When Real Estate is the Only Game in Town

57 Pages Posted: 17 Jan 2014

See all articles by Hyun-Soo Choi

Hyun-Soo Choi

KAIST College of Business

Harrison G. Hong

Columbia University, Graduate School of Arts and Sciences, Department of Economics; National Bureau of Economic Research (NBER)

Jeffrey D. Kubik

Syracuse University - Department of Economics

Jeffrey P. Thompson

New England Public Policy Institute, Federal Reserve Bank of Boston; Federal Reserve Board of Governors

Multiple version iconThere are 2 versions of this paper

Date Written: January 2014

Abstract

Using data on household portfolios and mortgage originations, we find that households residing in a city with few publicly traded firms headquartered there are more likely to own an investment home nearby. Households in these areas are also less likely to own stocks. This only-game-in-town effect is more pronounced for households living in high credit quality areas, who can access financing to afford a second home. This effect also becomes pronounced for households living in low credit quality areas after 2002 when securitization made it easier for these households to buy second homes. Cities with few local stocks have in equilibrium higher price-to-rent ratios, making it more attractive to rent, and lower (primary residence) homeownership rates.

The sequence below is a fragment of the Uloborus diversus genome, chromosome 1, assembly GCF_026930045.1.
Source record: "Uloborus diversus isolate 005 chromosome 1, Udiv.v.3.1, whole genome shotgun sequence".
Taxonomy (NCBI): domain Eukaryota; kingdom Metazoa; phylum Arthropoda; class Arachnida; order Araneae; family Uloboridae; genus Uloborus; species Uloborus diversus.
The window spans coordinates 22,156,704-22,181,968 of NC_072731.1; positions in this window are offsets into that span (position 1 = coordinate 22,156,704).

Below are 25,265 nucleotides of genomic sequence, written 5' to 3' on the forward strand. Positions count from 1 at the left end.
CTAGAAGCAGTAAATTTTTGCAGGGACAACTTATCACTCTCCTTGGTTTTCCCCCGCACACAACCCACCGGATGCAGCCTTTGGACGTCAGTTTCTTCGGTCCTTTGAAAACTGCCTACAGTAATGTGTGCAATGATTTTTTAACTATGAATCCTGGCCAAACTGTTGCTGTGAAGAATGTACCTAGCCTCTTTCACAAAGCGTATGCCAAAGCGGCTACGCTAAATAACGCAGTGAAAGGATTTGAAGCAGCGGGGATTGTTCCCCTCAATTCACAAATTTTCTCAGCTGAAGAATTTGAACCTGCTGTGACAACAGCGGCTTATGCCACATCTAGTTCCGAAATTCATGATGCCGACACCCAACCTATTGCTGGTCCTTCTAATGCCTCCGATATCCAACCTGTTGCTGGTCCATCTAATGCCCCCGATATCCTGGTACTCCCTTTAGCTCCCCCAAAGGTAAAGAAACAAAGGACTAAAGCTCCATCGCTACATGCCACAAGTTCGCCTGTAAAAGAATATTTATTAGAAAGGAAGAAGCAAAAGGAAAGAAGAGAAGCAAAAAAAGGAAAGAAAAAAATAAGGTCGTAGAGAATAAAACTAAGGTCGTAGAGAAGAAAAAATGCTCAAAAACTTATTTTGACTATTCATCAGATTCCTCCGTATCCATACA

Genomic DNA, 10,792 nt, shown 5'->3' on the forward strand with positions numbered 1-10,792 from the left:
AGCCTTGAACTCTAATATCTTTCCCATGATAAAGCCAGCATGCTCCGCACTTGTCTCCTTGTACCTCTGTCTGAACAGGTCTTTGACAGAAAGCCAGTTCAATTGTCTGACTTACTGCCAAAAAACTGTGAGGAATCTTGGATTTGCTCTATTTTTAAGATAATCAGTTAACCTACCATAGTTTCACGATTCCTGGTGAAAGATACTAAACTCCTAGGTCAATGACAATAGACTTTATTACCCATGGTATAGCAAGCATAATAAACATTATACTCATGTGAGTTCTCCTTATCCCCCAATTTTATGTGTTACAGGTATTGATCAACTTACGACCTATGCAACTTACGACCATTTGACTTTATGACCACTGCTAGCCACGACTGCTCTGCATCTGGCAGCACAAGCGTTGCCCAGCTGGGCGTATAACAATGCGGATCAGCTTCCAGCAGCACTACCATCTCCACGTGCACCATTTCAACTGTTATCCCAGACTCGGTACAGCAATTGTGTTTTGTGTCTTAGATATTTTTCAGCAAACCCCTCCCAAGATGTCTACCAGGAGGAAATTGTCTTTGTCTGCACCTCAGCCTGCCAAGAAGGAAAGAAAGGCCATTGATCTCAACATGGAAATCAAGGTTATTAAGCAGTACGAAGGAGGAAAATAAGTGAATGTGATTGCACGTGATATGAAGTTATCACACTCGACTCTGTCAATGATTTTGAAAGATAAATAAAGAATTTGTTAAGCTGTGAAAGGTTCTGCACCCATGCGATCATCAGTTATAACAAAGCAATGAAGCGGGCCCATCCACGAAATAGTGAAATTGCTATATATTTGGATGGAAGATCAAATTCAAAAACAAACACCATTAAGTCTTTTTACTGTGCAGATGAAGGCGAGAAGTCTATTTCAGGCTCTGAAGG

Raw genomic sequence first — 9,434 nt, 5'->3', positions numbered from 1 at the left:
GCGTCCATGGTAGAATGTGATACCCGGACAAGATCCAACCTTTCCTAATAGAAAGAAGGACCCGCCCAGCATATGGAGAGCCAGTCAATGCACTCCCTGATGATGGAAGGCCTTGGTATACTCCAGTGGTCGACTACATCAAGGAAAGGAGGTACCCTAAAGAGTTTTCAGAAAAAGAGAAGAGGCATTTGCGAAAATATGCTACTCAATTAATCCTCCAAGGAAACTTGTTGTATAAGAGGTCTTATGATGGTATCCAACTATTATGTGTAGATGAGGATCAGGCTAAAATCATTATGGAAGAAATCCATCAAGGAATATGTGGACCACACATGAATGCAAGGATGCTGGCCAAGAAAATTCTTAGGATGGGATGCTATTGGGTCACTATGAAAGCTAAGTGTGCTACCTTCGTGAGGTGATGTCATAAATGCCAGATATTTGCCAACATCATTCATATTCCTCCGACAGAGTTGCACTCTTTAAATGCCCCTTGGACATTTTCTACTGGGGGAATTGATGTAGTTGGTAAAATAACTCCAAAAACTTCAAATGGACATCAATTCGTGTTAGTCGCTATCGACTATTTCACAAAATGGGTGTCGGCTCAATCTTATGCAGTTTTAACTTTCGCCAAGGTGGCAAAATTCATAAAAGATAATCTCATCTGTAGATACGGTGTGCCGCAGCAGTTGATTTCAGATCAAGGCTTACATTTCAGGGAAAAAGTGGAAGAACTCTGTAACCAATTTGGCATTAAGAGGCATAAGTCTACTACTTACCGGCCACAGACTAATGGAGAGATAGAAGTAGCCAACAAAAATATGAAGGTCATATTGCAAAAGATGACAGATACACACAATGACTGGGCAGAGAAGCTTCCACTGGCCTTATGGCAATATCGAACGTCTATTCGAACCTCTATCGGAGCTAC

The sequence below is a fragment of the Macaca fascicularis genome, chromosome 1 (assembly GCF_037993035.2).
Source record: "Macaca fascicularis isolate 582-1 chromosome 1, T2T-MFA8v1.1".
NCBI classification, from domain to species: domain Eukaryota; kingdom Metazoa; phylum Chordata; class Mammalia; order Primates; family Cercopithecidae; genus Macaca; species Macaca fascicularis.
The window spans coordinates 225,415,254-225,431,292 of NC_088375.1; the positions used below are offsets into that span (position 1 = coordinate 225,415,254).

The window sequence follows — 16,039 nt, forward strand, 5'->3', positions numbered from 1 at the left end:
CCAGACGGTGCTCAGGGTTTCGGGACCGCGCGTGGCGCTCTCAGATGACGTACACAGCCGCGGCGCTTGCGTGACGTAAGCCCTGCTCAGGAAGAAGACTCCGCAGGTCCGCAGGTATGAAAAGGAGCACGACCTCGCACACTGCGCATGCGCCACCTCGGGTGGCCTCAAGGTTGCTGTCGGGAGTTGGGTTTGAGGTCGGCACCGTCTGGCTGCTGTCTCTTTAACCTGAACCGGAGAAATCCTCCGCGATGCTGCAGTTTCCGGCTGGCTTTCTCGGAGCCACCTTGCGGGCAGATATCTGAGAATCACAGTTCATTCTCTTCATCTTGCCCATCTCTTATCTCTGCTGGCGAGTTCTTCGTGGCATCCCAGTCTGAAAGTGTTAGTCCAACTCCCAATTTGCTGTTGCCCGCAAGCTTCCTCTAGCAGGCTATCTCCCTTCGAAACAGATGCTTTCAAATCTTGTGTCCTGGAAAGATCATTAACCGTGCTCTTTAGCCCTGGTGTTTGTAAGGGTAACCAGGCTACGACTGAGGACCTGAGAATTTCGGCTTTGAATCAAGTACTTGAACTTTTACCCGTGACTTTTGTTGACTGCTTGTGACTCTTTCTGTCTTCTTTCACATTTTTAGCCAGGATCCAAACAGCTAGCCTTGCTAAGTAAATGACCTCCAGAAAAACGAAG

Suggested Citation

Choi, Hyun-Soo and Hong, Harrison G. and Kubik, Jeffrey D. and Thompson, Jeffrey P., When Real Estate is the Only Game in Town (January 2014). NBER Working Paper No. w19798. Available at SSRN: https://ssrn.com/abstract=2380431

Hyun-Soo Choi (Contact Author)

KAIST College of Business ( email )

85 Hoegiro, Dongdaemoon-gu
Seoul
Korea, Republic of (South Korea)
8229583592 (Phone)

Harrison G. Hong

Columbia University, Graduate School of Arts and Sciences, Department of Economics ( email )

420 W. 118th Street
New York, NY 10027
United States

National Bureau of Economic Research (NBER)

1050 Massachusetts Avenue
Cambridge, MA 02138
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Jeffrey D. Kubik

Syracuse University - Department of Economics ( email )

426 Eggers Hall
Syracuse, NY 13244-1020
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315-443-9063 (Phone)
315-443-1081 (Fax)

Jeffrey P. Thompson

New England Public Policy Institute, Federal Reserve Bank of Boston ( email )

600 Atlantic Avenue
Boston, MA 02210
United States

Federal Reserve Board of Governors ( email )

Washington, DC 20551
United States

HOME PAGE: http://https://www.federalreserve.gov/econres/jeffrey-p-thompson.htm

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